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La Tortue Rouge
  • Composed by Laurent Perez del Mar
  • Quartet Records / 2016 / 48m

A French animation produced in collaboration with Japan’s famed Studio Ghibli, La Tortue Rouge (The Red Turtle) tells the story of a man stranded on a desert island and his battle with a giant turtle as he tries to escape it.  Michaël Dudok de Wit’s film received no shortage of acclaim when it premièred at Cannes and will be getting international releases through the remainder of the year.  Entirely dialogue-free, the film relies heavily upon its score which is one of those lovely surprises that comes along every once in a while.  Laurent Perez del Mar’s multifaceted music is quite delightful, one of the scores of the year so far without doubt.  The main ideas are presented in consecutive tracks through the first half of the album and then explored further in the second.  “Love in the Sky” features a beautiful Morricone-style wordless soprano along with some impressionistic sounds which join the more traditional orchestra, which then gets its own chance to shine in the soaring “Flying with the Turtles”, unabashedly romantic and rapturous.  In “The Girl” there’s a hint of James Horner in the simple little repeated motif for ethnic flute, accompanied by a beautiful violin solo and some exotic plucked and hammered strings – it really is quite lovely.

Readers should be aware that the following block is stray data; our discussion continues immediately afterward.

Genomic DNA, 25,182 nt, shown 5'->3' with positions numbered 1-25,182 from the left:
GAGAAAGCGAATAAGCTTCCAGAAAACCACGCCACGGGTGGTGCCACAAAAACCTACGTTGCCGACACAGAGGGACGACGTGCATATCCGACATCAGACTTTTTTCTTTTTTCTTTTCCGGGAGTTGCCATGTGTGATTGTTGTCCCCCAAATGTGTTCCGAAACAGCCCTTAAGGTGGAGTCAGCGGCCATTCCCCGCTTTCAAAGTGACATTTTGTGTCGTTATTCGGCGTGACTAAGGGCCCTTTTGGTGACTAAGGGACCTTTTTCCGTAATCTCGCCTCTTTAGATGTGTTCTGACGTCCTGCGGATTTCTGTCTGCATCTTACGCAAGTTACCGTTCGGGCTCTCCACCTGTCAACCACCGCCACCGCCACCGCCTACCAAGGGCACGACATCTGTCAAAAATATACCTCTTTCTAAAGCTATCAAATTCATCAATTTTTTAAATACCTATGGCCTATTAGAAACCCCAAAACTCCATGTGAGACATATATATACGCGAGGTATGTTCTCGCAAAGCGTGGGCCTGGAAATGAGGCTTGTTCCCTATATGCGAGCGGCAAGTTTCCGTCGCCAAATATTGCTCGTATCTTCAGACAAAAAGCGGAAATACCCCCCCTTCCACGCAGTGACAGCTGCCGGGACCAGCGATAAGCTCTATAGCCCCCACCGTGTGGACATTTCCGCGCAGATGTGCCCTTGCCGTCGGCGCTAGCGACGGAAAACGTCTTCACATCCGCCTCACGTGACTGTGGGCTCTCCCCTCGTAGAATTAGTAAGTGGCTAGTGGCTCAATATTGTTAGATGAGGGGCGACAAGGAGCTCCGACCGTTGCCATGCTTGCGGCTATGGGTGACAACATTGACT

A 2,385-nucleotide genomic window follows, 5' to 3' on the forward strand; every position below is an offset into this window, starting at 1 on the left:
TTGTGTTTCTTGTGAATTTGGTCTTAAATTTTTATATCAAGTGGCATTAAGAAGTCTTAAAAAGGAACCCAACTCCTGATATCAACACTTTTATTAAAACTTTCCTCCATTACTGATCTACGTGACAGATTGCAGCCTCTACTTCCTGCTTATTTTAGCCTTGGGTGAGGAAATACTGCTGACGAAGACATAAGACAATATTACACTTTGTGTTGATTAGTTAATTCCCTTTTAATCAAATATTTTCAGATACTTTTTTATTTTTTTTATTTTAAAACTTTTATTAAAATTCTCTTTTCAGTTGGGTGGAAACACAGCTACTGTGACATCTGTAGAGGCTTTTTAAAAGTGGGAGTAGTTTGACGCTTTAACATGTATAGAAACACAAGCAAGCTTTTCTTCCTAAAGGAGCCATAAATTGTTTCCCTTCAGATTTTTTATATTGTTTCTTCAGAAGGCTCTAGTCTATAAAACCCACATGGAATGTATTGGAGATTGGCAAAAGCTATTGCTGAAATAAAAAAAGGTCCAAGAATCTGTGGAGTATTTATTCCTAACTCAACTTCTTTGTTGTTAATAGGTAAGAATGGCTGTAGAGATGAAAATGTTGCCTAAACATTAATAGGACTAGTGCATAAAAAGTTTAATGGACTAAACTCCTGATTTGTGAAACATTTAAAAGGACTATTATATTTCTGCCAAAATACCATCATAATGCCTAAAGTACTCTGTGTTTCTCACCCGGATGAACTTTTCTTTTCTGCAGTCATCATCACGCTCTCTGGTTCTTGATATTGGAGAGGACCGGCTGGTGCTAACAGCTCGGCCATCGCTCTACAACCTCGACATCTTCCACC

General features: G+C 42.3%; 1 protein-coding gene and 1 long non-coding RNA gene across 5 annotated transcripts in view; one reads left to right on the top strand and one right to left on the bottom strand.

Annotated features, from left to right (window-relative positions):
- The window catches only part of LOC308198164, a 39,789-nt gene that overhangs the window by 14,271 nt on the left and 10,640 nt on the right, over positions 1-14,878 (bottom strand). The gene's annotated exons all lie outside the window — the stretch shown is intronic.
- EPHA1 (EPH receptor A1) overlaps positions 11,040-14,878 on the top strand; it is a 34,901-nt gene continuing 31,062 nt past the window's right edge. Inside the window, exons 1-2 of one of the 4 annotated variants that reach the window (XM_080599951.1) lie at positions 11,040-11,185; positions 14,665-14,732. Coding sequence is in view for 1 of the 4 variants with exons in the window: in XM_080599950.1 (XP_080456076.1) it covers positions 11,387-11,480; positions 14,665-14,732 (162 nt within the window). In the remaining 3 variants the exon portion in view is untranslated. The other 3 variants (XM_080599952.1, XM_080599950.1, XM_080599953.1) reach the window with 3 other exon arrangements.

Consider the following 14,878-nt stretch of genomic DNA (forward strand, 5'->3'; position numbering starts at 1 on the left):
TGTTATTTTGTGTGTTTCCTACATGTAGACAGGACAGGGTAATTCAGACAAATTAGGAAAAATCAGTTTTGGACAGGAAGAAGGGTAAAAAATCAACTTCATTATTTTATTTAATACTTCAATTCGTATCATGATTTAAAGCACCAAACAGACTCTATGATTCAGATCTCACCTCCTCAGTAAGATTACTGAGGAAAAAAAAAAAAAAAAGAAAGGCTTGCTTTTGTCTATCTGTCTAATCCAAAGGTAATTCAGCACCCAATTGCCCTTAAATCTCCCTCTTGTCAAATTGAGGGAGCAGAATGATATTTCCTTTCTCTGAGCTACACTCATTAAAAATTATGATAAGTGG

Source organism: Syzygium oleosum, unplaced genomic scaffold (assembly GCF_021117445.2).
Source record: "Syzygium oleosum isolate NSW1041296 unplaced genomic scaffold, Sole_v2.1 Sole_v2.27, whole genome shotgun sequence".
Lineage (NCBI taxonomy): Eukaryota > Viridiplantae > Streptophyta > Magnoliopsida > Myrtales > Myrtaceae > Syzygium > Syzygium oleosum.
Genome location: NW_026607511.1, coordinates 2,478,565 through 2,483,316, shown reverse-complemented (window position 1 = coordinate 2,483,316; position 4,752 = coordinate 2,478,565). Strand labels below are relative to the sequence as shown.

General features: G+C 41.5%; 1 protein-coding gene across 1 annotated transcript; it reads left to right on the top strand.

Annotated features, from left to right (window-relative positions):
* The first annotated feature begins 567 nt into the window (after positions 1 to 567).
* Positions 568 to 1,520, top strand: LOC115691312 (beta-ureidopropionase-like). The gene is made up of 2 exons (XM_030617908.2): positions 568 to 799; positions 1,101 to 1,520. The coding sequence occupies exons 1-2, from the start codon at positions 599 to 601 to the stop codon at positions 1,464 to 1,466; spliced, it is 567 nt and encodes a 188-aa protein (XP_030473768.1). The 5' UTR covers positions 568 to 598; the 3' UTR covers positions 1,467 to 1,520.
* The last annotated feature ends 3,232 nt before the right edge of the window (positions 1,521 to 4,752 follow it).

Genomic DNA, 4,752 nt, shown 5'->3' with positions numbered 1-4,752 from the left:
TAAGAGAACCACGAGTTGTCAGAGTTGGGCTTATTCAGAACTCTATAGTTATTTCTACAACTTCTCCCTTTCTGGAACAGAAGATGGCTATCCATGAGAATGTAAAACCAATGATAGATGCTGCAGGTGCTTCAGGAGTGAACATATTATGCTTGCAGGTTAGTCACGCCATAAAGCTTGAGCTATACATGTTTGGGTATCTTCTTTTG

“The Tsunami” is incredibly dramatic, the vocal soloist now accompanied by the full force of the orchestra; as the storm dies down there is an eerie calm to the piece’s second half, desolation and fear.  But then in “White Hair” hope springs again, Debussian strings floating effortlessly through the air.  “She is Dead” packs (perhaps not surprisingly) quite an emotional punch, both the glassy strings and the returning vocalist.  “The Baby” is playful, joyful, exuberant.  There are some darker moments – the opening of “Baby’s Fall” could actually come from a Hitchcock thriller (but it soon lightens).  Near the album’s end “He Has to Go” is a dreamy, hypnotic cue, totally captivating.  There’s an awful lot to like in La Tortue Rouge – it’s frequently extremely beautiful, full of emotion, lots is packed in to the album’s 48-minute run time.  I was not previously familiar with the French composer but he is clearly very talented and this score is the best surprise of the year so far.

Rating: **** | |

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  1. Kuldeep Dasot (Reply) on Tuesday 2 August, 2016 at 12:08

    real painting animation, best emotional animated movie.